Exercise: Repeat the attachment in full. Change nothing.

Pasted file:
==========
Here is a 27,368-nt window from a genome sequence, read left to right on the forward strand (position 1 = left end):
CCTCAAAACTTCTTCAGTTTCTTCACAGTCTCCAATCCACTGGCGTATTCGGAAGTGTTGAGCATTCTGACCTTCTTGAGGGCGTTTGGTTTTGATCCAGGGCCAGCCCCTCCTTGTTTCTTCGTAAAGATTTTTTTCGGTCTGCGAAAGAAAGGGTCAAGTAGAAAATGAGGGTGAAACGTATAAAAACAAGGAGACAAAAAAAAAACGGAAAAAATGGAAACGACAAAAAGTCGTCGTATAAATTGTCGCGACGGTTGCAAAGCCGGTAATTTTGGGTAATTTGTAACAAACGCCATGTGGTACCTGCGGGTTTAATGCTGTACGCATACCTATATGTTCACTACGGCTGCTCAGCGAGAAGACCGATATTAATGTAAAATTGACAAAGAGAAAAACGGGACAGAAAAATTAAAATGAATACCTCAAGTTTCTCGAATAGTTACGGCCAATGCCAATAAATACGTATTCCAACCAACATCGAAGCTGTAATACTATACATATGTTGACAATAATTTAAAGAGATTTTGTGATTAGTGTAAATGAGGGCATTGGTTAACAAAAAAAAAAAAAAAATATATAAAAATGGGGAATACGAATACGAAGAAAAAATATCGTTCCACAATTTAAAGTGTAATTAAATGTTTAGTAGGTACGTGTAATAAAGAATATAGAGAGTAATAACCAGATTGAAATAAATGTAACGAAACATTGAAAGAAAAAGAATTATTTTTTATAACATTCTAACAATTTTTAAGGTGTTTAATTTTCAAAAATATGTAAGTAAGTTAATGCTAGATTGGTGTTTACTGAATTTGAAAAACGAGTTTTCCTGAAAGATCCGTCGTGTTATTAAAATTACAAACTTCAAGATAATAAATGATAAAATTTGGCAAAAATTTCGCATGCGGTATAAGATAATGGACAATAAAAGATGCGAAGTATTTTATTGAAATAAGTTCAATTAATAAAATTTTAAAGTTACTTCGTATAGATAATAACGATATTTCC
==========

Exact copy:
Here is a 27,368-nt window from a genome sequence, read left to right on the forward strand (position 1 = left end):
CCTCAAAACTTCTTCAGTTTCTTCACAGTCTCCAATCCACTGGCGTATTCGGAAGTGTTGAGCATTCTGACCTTCTTGAGGGCGTTTGGTTTTGATCCAGGGCCAGCCCCTCCTTGTTTCTTCGTAAAGATTTTTTTCGGTCTGCGAAAGAAAGGGTCAAGTAGAAAATGAGGGTGAAACGTATAAAAACAAGGAGACAAAAAAAAAACGGAAAAAATGGAAACGACAAAAAGTCGTCGTATAAATTGTCGCGACGGTTGCAAAGCCGGTAATTTTGGGTAATTTGTAACAAACGCCATGTGGTACCTGCGGGTTTAATGCTGTACGCATACCTATATGTTCACTACGGCTGCTCAGCGAGAAGACCGATATTAATGTAAAATTGACAAAGAGAAAAACGGGACAGAAAAATTAAAATGAATACCTCAAGTTTCTCGAATAGTTACGGCCAATGCCAATAAATACGTATTCCAACCAACATCGAAGCTGTAATACTATACATATGTTGACAATAATTTAAAGAGATTTTGTGATTAGTGTAAATGAGGGCATTGGTTAACAAAAAAAAAAAAAAAATATATAAAAATGGGGAATACGAATACGAAGAAAAAATATCGTTCCACAATTTAAAGTGTAATTAAATGTTTAGTAGGTACGTGTAATAAAGAATATAGAGAGTAATAACCAGATTGAAATAAATGTAACGAAACATTGAAAGAAAAAGAATTATTTTTTATAACATTCTAACAATTTTTAAGGTGTTTAATTTTCAAAAATATGTAAGTAAGTTAATGCTAGATTGGTGTTTACTGAATTTGAAAAACGAGTTTTCCTGAAAGATCCGTCGTGTTATTAAAATTACAAACTTCAAGATAATAAATGATAAAATTTGGCAAAAATTTCGCATGCGGTATAAGATAATGGACAATAAAAGATGCGAAGTATTTTATTGAAATAAGTTCAATTAATAAAATTTTAAAGTTACTTCGTATAGATAATAACGATATTTCC